Microbiological Features and Bioactivity of a Fermented Manure Product (Preparation 500) Used in Biodynamic Agriculture
Giannattasio, M., E. Vendramin, F. Fornasier, S. Alberghini, M. Zanardo, F. Stellin, et. al. 2013. Microbiological Features and Bioactivity of a Fermented Manure Product (Preparation 500) Used in Biodynamic Agriculture. Journal of Microbiology and Biotechnology 23(5) 644-651.
This study focused on one of the compost treatments unique to biodynamics, Preparation 500. After analyzing the microbiology of the preparation, the researchers speculate that the recommended doses of the treatment can positively affect soil by regulating hormones and acting as a biostimulant.
Soil and Winegrape Quality in Biodynamically and Organically Managed Vineyards
Reeve, J. R., L. Carpenter-Boggs, J. P. Reganold, A.L. York, G. McGourty, and L.P. McCloskey. 2005. Soil and Winegrape Quality in Biodynamicaly and Organically Managed Vineyards. American Journal of Enology and Viticulture 56(4):367-376.
In comparing biodynamically and organically-managed vineyards, this study found that biodynamic grapes had higher Brix, phenols, and anthocyanins than their organic counterparts. The vines were also more balanced (fruit/shoot weight ratios).
Comparisons of Conventional, Organic, and Biodynamic Methods
Goldstein, W., W. Barber, L. Carpenter-Boggs, D. Dalsoren, C. Koopmans, 2004. Comparisons of Conventional, Organic, and Biodynamic Methods. Michael Fields Agricultural Institute, East Troy, WI, USA.
This study suggests that biodynamic management can result in better crop yields during years when conventionally managed yields are down.
Soil Fertility and Biodiversity in Organic Farming
Maeder, P., A. Fliessbach, D. Dubois, L. Gunst, P. Fried, and U. Niggli. 2002. Soil Fertility and Biodiversity in Organic Farming. Science 296(5573) 1694-1697.
A 21-year study of various farm management systems found that although organic and biodynamically-managed systems had less yield than traditionally-managed systems, their reduced dependence on external inputs (e.g. fertilizer, pesticides) make them viable alternatives to conventional methods.
Organic and Biodynamic Management: Effects on Soil Biology
Carpenter-Boggs, L., A.C. Kennedy, and J.P. Reganold. Organic and Biodynamic Management: Effects on Soil Biology. 2000. Soil Science Society of America Journal 64(5):1651-1659.
This short-term study compared soil treated with biodynamic composts and field sprays to untreated soils. The study found that biodynamic composts were similar to organic composts in their ability to increase soil microbial biomass, respiration, dehydrogenase activity, and earthworm population compared to untreated soil. The field sprays were also promising, and resulted in greater MinC and different microbial fatty acid profiles than untreated soil.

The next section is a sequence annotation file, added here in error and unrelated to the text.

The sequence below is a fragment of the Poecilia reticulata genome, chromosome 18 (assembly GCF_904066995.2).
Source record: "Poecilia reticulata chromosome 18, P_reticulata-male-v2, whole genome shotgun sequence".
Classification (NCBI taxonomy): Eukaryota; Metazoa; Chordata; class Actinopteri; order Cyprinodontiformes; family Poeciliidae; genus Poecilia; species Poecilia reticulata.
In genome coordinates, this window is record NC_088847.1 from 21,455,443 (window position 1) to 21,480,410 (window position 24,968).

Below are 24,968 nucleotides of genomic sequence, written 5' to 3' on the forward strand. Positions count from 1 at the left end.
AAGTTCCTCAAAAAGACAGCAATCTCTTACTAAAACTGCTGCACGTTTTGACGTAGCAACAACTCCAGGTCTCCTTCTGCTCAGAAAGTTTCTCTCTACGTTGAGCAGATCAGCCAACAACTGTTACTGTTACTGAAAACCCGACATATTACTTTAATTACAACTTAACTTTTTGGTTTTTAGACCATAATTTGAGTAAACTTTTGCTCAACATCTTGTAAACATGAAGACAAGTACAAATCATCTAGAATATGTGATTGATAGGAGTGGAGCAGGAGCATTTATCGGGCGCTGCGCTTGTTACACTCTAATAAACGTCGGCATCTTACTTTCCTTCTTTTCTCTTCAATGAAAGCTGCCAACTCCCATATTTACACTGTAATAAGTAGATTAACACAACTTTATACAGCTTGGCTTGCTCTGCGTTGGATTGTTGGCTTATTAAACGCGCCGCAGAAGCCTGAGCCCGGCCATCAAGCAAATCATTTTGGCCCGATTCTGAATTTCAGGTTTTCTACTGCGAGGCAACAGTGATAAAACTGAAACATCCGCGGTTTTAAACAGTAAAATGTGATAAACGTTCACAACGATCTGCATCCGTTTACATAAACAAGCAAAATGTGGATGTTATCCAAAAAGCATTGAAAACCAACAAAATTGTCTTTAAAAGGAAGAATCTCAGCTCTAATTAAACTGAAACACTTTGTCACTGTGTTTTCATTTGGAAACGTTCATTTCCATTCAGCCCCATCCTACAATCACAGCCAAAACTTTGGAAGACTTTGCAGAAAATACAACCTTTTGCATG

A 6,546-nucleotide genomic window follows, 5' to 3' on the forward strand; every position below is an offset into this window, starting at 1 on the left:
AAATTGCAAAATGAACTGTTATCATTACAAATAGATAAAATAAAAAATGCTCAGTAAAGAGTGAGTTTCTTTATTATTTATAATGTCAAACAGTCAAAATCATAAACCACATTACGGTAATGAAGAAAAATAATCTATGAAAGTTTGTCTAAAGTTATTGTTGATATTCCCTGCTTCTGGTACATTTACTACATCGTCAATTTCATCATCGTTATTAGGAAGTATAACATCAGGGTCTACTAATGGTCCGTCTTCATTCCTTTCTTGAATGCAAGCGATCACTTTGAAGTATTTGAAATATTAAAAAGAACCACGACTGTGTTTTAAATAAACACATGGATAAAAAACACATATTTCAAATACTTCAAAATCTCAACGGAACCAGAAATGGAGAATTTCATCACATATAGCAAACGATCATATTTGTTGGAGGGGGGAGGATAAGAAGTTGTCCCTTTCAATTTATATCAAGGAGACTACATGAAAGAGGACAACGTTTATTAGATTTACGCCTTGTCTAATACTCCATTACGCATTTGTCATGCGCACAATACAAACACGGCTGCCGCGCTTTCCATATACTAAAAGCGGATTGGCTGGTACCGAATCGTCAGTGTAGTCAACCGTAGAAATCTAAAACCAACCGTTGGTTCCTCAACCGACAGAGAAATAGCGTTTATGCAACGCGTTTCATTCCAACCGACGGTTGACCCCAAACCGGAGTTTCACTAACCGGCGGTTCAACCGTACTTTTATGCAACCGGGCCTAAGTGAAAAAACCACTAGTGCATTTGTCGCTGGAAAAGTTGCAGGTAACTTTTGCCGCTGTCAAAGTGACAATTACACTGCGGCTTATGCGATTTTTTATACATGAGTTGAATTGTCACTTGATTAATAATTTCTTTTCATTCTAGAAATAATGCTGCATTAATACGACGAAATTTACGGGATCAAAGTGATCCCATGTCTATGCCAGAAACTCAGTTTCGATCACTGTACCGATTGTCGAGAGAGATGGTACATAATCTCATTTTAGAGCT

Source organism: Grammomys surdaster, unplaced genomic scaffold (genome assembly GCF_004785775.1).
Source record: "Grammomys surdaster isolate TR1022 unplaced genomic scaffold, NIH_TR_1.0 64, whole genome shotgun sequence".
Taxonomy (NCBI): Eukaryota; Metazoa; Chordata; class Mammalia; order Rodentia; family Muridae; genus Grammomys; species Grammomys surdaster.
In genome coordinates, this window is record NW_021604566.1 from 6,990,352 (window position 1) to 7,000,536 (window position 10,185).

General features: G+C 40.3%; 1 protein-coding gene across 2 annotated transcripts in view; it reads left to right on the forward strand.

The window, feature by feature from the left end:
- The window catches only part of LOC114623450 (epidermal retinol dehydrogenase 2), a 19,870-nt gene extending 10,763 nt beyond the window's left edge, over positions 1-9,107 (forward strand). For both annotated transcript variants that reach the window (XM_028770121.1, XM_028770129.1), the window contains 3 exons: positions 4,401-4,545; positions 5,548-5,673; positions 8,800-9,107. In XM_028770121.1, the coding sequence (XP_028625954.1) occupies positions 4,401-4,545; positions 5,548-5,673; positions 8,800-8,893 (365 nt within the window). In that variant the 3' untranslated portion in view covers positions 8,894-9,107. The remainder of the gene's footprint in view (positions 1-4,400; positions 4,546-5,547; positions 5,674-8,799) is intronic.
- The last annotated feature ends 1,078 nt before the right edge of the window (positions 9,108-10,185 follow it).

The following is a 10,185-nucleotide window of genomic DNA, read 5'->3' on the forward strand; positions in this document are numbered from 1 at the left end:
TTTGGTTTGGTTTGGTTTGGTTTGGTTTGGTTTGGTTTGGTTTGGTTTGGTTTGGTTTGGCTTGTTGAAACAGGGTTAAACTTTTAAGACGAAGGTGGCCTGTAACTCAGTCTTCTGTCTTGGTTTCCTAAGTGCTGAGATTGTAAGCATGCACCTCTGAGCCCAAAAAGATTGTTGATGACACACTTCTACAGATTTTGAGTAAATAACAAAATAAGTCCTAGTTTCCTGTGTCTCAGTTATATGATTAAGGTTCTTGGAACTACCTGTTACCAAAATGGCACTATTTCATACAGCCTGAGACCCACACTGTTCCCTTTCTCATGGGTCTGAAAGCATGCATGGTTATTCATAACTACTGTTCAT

Effects of Biodynamic Preparations on Compost Development
Carpenter-Boggs, L., J.P. Reganold, and A.C. Kennedy. 2000. Effects of Bioldynamic Preparations on Compost Development. Biological Agriculture and Horticulture 17(4) 313-328.
Biodynamic preparations have a “discernable” affect on the chemical and microbial aspects of compost that results in faster maturation than control piles.
Soil Quality and Financial Performance of Biodynamic and Conventional Farms in New Zealand
Reganold, J.P., A.S. Palmer, J.C. Lockhart, and A.N. Macgregor. 1993. Soil Quality and Financial Performance of Biodynamic and Conventional Farms in New Zealand. Science. 260(5106) 344-349.
This New Zealand study compared biodynamic and conventional farming systems to assess the financial viability of biodynamically-managed farms. The study found that the biodynamic farms not only had superior soil quality (e.g. higher microbial activity, more earthworms, thicker topsoil), but were comparably profitable to their traditional counterparts.
Biodynamic Farming & Compost Preparation
Diver, Steve. 1999. Biodynamic Farming & Compost Preparation: Alternative Farming Systems Guide. ATTRA, Butte, MT.
This guide from the National Sustainable Agriculture Information Center gives an introduction to the tenets of biodynamic farming with a special focus on biodynamic composting and associated promising research. The paper also includes helpful summaries of the differences between biodynamic and conventional farming, as well as an extensive collection of further resources on biodynamics.
The Science Behind Biodynamics
Carpenter-Boggs, Lynne. 2010. The Science Behind Biodynamics. [Internet] http://www.extension.org/pages/28756/th ... ou4b41hytg.
The author of several research papers on biodynamics presents an accessible overview of current findings on biodynamic management and its possible mechanisms of action. Dr. Carpenter-Boggs also gives several helpful tips for farmers who are interested in conducting experiments with biodynamic management on their own farms.
A Radical Approach That is Grounded in Common Sense
Shieh, Tersina. 2012. A Radical Approach That is Grounded in Common Sense. South China Morning Post.
A brief introduction to biodynamics practices as they relate to wine production, including a German study that found that biodynamic vineyard management resulted in healthier grapes.